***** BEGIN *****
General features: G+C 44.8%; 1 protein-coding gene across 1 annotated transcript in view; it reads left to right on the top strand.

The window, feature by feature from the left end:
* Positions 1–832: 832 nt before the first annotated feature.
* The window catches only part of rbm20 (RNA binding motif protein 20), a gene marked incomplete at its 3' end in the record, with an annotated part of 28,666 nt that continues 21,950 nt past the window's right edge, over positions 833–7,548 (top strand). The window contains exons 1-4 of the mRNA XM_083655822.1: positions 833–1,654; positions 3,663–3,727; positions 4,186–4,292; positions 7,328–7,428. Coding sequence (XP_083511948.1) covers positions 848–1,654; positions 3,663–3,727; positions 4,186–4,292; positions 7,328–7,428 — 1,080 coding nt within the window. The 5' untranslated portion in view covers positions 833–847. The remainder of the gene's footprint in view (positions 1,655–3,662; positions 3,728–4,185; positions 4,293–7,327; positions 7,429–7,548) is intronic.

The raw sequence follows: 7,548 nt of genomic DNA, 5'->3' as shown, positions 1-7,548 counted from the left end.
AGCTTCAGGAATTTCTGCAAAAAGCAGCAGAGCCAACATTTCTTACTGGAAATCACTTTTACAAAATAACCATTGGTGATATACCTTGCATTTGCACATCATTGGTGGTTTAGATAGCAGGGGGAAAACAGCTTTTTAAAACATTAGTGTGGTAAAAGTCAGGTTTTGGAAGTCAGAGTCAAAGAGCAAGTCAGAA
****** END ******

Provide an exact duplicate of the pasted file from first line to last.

General features: G+C 44.8%; 1 protein-coding gene across 1 annotated transcript in view; it reads left to right on the top strand.

The window, feature by feature from the left end:
* Positions 1–832: 832 nt before the first annotated feature.
* The window catches only part of rbm20 (RNA binding motif protein 20), a gene marked incomplete at its 3' end in the record, with an annotated part of 28,666 nt that continues 21,950 nt past the window's right edge, over positions 833–7,548 (top strand). The window contains exons 1-4 of the mRNA XM_083655822.1: positions 833–1,654; positions 3,663–3,727; positions 4,186–4,292; positions 7,328–7,428. Coding sequence (XP_083511948.1) covers positions 848–1,654; positions 3,663–3,727; positions 4,186–4,292; positions 7,328–7,428 — 1,080 coding nt within the window. The 5' untranslated portion in view covers positions 833–847. The remainder of the gene's footprint in view (positions 1,655–3,662; positions 3,728–4,185; positions 4,293–7,327; positions 7,429–7,548) is intronic.

The raw sequence follows: 7,548 nt of genomic DNA, 5'->3' as shown, positions 1-7,548 counted from the left end.
AGCTTCAGGAATTTCTGCAAAAAGCAGCAGAGCCAACATTTCTTACTGGAAATCACTTTTACAAAATAACCATTGGTGATATACCTTGCATTTGCACATCATTGGTGGTTTAGATAGCAGGGGGAAAACAGCTTTTTAAAACATTAGTGTGGTAAAAGTCAGGTTTTGGAAGTCAGAGTCAAAGAGCAAGTCAGAA